Liberals must not despair since ideological differences among larger parties are narrow anyway. ‘Liberal’ parties have accepted obscurantist constitutional provisions and abandoned progressive economics while the PML-N and PTI have partially adopted many liberal positions overtly or covertly, eg, peace with India, helping the vulnerable, closet secularism and good governance.

Being conservative, they may also more easily disarm the Tehreek-i-Taliban Pakistan largely unconditionally or else mobilise societal support for decisive crackdowns. The rhetoric may be more conservative; actions will largely resemble those of nominally liberal parties.

Moreover, longer-term liberal prospects remain bright. Right-wing managerial-ism can deliver popular but questionable grandiose projects, eg bullet trains, but not the inclusive and sustainable development that liberalism can.

The majority of Pakistanis are low-income, ethnic and religious minorities’ grievances are high, women’s status is abysmal and the middle classes desire good governance.

These groups represent a potential liberal majority given strong ideas, a charismatic urban leadership, strong management and extensive grass-roots work. However, the PPP’s prospects are bleak given how badly its brand has been damaged.

So, newer, urban-based, national liberal parties must eventually emerge.

Meanwhile, the main-dish menu choice is between conservative (the PML-N) and more conservative (the PTI). Barring the PTI and the Jamiat Ulema-i-Islam-Fazal, all other parties won the majority of their seats from one province.

Even the JUI-F largely won among Pakhtuns living in isolated areas near Afghanistan. Thus, the PTI enjoys more evenly spread support nationally than other parties — across Punjabis, Pakhtuns, Hindko-speakers and to some extent even Mohajirs. It seems to be the party-in-waiting for 2018. However, barring an unlikely disastrous PML-N managerial performance, demographics may remain unfavourable for it even then.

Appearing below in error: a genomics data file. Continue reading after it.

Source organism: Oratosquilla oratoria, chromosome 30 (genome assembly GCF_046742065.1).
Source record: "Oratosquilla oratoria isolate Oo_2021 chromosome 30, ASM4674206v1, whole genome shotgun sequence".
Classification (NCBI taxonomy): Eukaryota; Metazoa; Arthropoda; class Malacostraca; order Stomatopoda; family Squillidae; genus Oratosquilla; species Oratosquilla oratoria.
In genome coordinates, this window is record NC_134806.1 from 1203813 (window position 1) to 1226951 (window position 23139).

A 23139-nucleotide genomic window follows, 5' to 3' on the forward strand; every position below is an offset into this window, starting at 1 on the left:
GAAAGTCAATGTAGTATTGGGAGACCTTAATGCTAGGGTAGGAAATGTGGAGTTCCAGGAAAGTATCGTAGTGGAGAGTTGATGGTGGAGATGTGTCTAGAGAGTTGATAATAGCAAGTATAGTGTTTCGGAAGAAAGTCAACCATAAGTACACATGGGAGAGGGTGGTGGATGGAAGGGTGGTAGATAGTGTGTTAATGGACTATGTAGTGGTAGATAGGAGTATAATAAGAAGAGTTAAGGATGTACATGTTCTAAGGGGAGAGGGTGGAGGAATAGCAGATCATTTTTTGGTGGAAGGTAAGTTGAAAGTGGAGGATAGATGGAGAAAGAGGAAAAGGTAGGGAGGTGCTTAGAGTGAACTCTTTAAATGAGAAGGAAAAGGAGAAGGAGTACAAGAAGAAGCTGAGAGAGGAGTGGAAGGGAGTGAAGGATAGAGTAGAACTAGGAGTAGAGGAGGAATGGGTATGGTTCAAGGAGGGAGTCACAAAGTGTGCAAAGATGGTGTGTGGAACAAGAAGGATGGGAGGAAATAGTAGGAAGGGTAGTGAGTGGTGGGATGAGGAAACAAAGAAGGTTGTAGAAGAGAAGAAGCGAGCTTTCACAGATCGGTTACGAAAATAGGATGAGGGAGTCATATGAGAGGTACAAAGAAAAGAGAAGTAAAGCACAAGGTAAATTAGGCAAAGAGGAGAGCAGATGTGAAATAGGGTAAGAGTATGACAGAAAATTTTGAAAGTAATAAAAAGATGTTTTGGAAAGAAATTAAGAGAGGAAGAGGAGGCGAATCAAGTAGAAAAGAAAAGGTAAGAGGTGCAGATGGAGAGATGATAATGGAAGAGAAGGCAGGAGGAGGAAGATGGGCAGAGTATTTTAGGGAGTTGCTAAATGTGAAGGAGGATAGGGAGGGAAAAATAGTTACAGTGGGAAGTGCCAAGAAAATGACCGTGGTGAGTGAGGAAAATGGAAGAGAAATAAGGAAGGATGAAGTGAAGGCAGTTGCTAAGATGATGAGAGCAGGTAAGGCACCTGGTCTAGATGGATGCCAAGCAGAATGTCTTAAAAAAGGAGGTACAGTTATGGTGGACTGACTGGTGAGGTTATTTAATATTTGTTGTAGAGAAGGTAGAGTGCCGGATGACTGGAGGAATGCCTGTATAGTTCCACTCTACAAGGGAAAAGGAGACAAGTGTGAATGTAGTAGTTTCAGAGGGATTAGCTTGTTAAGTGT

Occupying the narrow right-wing space between religious parties and the PML-N, and appealing largely to the small middle class based on its merit, it faces a demographic improbability. Patronage-driven parties still won the largest chunk of national seats in 2013. To win nationally, it must move to the PML-N’s left, and mobilise the disaffected groups mentioned earlier.

These elections show that Pakistan is neither the PPP’s landlord-run older Pakistan but nor is it the PTI’s CEO-run ‘naya’ Pakistan. It is the PML-N’s slowly changing Pakistan where patronage is now delivered more efficiently.

Despite the setback to the ‘liberals’, I view the election results positively. The presence of a serious third choice in the shape of the PTI has made the Bangladesh model less likely in the future.

Generals will also perforce have to show greater deference to the right-wing, northern-based and more popular politicians. Divided mandates could also generate a healthy competition between the PML-N and PTI for resolving managerial-cum-technical problems. But more serious work must await a liberal revival.

The writer is a political economist at the University of California, Berkeley.